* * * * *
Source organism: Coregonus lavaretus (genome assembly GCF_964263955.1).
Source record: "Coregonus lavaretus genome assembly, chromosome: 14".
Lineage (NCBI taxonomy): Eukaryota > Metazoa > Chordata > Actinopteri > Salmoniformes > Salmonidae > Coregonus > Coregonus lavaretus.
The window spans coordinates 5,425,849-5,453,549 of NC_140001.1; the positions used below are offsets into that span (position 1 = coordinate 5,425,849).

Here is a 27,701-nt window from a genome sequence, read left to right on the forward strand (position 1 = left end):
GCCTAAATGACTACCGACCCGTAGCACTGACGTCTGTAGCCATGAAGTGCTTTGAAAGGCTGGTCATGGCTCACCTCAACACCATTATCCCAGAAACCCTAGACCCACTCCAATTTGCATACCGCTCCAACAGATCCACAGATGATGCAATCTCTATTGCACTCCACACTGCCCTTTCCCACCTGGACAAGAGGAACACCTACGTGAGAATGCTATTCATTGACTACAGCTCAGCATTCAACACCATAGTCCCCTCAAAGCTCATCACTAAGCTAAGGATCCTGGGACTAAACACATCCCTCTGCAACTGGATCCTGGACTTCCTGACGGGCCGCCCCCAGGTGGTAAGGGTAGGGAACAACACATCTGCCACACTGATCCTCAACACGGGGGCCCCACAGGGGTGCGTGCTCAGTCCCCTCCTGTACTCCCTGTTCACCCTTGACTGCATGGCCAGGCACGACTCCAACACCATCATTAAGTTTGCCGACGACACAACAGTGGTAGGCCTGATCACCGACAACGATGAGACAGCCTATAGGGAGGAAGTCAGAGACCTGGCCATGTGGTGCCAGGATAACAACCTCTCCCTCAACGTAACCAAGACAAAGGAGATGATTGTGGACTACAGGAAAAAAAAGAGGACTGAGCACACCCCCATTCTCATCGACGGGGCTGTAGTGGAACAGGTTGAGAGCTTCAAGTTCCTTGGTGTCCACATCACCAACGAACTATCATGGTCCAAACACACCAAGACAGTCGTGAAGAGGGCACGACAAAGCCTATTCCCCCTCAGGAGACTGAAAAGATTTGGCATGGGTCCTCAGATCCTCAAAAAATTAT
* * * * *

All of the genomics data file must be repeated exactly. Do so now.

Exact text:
Source organism: Coregonus lavaretus (genome assembly GCF_964263955.1).
Source record: "Coregonus lavaretus genome assembly, chromosome: 14".
Lineage (NCBI taxonomy): Eukaryota > Metazoa > Chordata > Actinopteri > Salmoniformes > Salmonidae > Coregonus > Coregonus lavaretus.
The window spans coordinates 5,425,849-5,453,549 of NC_140001.1; the positions used below are offsets into that span (position 1 = coordinate 5,425,849).

Here is a 27,701-nt window from a genome sequence, read left to right on the forward strand (position 1 = left end):
GCCTAAATGACTACCGACCCGTAGCACTGACGTCTGTAGCCATGAAGTGCTTTGAAAGGCTGGTCATGGCTCACCTCAACACCATTATCCCAGAAACCCTAGACCCACTCCAATTTGCATACCGCTCCAACAGATCCACAGATGATGCAATCTCTATTGCACTCCACACTGCCCTTTCCCACCTGGACAAGAGGAACACCTACGTGAGAATGCTATTCATTGACTACAGCTCAGCATTCAACACCATAGTCCCCTCAAAGCTCATCACTAAGCTAAGGATCCTGGGACTAAACACATCCCTCTGCAACTGGATCCTGGACTTCCTGACGGGCCGCCCCCAGGTGGTAAGGGTAGGGAACAACACATCTGCCACACTGATCCTCAACACGGGGGCCCCACAGGGGTGCGTGCTCAGTCCCCTCCTGTACTCCCTGTTCACCCTTGACTGCATGGCCAGGCACGACTCCAACACCATCATTAAGTTTGCCGACGACACAACAGTGGTAGGCCTGATCACCGACAACGATGAGACAGCCTATAGGGAGGAAGTCAGAGACCTGGCCATGTGGTGCCAGGATAACAACCTCTCCCTCAACGTAACCAAGACAAAGGAGATGATTGTGGACTACAGGAAAAAAAAGAGGACTGAGCACACCCCCATTCTCATCGACGGGGCTGTAGTGGAACAGGTTGAGAGCTTCAAGTTCCTTGGTGTCCACATCACCAACGAACTATCATGGTCCAAACACACCAAGACAGTCGTGAAGAGGGCACGACAAAGCCTATTCCCCCTCAGGAGACTGAAAAGATTTGGCATGGGTCCTCAGATCCTCAAAAAATTAT